06 October 2006

Dear Bertolt Brecht

It seems strange that this is my first letter to you. I've spent more than three years preparing a thesis on your work and haven't thought to drop you a line once. Sorry about that.

On reflection, it seems likely that spending my time wrangling with your work is itself my reason for not writing sooner. Or, more precisely, having wrangled with your journals, and the opinions of your biographers. Pretty well everyone who met you was won over, but in the absence of your personality you're difficult to like. And three years in, your work starts to pall a bit, too. Why write to someone you see every day?

But I'm writing now because I thought of you while writing about greatness in art to James Joyce yesterday, a letter which was written, like this one, in place of 1000 words on you. Your opinion of Joyce is, as far as I know, unrecorded, but the shrewd guess is that you'd go along with mine so far as his formal importance is concerned. Perhaps you'd even consider him to be using verfremdungseffekt, except: where I consider him to fall short of greatness because I don't think formal importance is sufficient, I expect you'd consider him totally defunct for just that reason. You probably won't even allow me to describe the multiple stylistic lenses through which Joyce viewed the world as verfremdungseffekte, because they don't focus attention on social realities. Which, for the orthodox Marxist, are pretty much the only realities admissible.

But I'm not an orthodox Marxist, and now you've been dead for fifty years and a month, you can stop pretending you are, too. You're not an orthodox anything, partly through contrarianism, but also - to be honest - because you never really understood Marx (or Hegel, or, for that matter, Chaplin). Still, by using them for your own ends, ends which happen to be more than purely formal, you become a greater writer than Joyce.

Yes. Though it pains me to say so to one with an ego so monstrous as your own, by the criteria I set out to Joyce yesterday, you're a great writer. Your use of popular forms to greater effect than plain populism seals it. But like Joyce, in some ways you become truly great almost by mistake. "Emotion floods through that celebrated dam the alienation effect at every turn. More and more one sees Brecht as a man whose feelings were so violent he needed a theory to curb them." (Kenneth Tynan) The harder you work to refuse the audience what they want, the harder they are forced to work to find it. But because everything else is so impeccably achieved, they are prepared to work. Nowadays your work is unfashionable because often nothing is achieved apart from the refusal, lending your work an appearance of petulance which your personal qualities as they appear in the journals and the biographies only serve to confirm.

But when done right, your work has everything. Fun, entertainment, emotional and intellectual seriousness, and ideas which resonate outward long after the half-height curtain has come down.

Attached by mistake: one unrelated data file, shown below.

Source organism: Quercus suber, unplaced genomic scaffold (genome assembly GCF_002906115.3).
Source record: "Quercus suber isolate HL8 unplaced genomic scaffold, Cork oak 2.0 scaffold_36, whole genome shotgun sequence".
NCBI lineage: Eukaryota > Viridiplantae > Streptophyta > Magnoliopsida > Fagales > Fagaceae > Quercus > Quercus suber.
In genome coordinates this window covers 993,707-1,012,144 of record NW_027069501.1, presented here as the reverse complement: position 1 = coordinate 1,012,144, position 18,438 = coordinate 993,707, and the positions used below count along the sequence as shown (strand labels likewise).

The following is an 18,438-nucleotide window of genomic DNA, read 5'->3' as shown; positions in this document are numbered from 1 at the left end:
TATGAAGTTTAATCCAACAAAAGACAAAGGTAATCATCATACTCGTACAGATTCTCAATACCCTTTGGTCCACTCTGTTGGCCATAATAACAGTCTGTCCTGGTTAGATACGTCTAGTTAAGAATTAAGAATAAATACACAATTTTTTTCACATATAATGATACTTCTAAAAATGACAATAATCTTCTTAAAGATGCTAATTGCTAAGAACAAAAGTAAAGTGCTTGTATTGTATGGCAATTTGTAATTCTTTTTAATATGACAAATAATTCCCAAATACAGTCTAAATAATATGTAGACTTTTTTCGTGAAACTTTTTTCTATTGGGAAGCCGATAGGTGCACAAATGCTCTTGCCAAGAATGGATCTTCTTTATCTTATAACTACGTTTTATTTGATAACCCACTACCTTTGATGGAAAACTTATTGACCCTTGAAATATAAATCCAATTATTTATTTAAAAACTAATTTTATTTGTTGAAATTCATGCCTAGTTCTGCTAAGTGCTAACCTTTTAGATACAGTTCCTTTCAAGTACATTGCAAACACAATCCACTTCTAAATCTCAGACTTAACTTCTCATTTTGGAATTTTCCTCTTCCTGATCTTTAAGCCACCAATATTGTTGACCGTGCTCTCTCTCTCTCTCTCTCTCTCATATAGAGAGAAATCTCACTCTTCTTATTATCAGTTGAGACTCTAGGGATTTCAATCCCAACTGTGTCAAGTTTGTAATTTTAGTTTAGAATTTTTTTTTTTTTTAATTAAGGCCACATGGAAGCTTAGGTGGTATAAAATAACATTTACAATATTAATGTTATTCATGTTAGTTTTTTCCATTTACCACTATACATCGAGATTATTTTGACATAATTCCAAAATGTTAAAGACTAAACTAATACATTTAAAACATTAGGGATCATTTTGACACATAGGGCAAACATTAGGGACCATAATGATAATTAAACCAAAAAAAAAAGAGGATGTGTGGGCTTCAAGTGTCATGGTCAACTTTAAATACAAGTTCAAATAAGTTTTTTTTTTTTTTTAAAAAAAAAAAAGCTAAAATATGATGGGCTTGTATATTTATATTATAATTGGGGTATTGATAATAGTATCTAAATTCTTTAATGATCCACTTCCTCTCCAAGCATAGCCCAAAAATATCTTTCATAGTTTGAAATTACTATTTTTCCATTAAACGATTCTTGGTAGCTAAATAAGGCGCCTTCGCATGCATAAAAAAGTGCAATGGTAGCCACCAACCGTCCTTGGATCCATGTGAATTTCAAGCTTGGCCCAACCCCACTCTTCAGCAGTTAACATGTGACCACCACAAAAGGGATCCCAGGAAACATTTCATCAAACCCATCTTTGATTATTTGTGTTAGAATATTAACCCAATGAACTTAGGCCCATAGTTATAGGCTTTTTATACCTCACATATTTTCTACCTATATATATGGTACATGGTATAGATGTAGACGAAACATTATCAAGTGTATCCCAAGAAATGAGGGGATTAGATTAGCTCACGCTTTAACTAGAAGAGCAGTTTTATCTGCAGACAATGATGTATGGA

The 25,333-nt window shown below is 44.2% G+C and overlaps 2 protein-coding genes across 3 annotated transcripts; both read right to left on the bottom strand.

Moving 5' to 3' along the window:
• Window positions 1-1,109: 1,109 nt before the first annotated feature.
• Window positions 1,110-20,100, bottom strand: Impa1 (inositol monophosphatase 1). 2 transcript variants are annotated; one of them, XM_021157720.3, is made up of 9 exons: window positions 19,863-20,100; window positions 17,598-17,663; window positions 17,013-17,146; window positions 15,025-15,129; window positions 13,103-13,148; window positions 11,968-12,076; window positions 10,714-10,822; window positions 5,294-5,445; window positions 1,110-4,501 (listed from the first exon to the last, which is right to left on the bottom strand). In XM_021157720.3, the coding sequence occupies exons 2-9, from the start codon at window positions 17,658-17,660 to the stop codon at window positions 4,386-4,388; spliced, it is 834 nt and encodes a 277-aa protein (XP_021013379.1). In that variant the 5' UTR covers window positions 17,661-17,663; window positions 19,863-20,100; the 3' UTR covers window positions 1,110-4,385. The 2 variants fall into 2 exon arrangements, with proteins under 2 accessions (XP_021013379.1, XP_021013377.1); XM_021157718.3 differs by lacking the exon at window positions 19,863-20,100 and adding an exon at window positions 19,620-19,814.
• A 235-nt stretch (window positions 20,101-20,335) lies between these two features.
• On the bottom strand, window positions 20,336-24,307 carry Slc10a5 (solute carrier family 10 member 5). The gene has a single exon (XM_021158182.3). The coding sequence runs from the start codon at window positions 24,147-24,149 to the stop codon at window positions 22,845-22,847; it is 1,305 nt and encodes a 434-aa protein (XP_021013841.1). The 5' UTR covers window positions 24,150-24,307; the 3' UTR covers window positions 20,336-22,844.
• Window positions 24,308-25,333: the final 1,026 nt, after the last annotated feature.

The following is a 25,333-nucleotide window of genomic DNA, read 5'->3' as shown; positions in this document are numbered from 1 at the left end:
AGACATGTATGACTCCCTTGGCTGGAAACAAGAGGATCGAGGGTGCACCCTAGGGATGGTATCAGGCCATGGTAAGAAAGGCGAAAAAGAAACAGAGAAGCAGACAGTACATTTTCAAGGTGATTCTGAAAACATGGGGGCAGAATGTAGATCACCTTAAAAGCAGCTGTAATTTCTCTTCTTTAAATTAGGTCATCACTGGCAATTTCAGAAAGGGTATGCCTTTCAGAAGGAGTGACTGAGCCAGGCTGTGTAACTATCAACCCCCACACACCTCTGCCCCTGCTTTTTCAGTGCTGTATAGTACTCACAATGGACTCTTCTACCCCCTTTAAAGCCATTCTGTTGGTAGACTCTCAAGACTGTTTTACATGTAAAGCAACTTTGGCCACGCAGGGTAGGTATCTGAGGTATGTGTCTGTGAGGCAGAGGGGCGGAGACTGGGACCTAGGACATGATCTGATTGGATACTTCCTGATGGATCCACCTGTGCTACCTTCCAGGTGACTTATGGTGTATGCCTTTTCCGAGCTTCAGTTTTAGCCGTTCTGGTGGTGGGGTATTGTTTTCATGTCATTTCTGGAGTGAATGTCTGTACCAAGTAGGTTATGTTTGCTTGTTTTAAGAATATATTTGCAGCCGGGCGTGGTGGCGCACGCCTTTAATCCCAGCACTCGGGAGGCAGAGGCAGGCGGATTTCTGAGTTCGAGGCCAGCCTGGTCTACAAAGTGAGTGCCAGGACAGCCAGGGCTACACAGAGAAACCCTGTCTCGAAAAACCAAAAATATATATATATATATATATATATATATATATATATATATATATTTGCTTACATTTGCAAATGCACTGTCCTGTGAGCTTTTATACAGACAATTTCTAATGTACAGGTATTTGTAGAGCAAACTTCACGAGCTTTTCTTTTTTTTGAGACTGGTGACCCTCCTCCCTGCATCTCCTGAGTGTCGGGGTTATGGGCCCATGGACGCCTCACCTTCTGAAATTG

My thesis situates you in the tradition of clown from Karl Valentin, whom you knew, through Chaplin and Dario Fo, finishing by looking at how the contemporary, fiercely apolitical view of clown can be brought to bear on your work. Jacques Lecoq and John Wright insist clown cannot have political force because the clown, as an inveterate debunker, cannot hold any opinion for longer than about two seconds. It's a sound premise but a false conclusion: put an idiot in the right context and it's easy to illustrate the thesis that all it takes for evil to triumph is for good men to do nothing. You don't need the clown himself to support the thesis any more than you need Richard III to support the thesis that tyranny is bad. Slightly harder than to illustrate a thesis is to explore a question undogmatically, but the principle is the same.

This combination of popular form with serious enquiry is at the core of your work (although don't worry, I'm not accusing you of being undogmatic). It's also what I'm trying to do with my clown show this winter. I love the work of Peepolykus, Ridiculusmus, Cal McCrystal and so on, but their work is, like candyfloss, ultimately unsatisfying. There's nothing left to savour once the madness is finished, no flavours left to deepen on the palate. I love Kneehigh above all because they manage to explore beauty, humanity, frailty through this kind of work. Why not create something of this stamp that is also intellectually exciting? The aim of the forthcoming clown show is to touch on serious geopolitical questions, but never stop being clown, never flip from funny to serious for cheap effect. The serious questions are there, but they are left to mature in the audiences' minds. It might not be great, but I hope it will be quite good.

But the other reason I wanted to write is the thesis itself. It's all over bar the writing up. That's the difficult bit. Reading the books was easy. I now know what I think. Fine.

I object to having to set it out in dead prose for the reading displeasure of six people I'll never meet again. The only thing motivating me to finish the damn thing now is politeness: I've been funded to the tune of about £25k to research the thing, so it seems rude not to give them something for their money. But that doesn't get a chap out of bed in the morning. I'm a freelance theatre-maker with a living to earn and both the work and the living are of considerably greater importance than completing a thesis to no purpose. These letters are a welcome opportunity for reflection. If I have to reflect much further on your work, I shall set fire to it.

I'm off to dash off 2000 words while I'm not feeling too negative about you.

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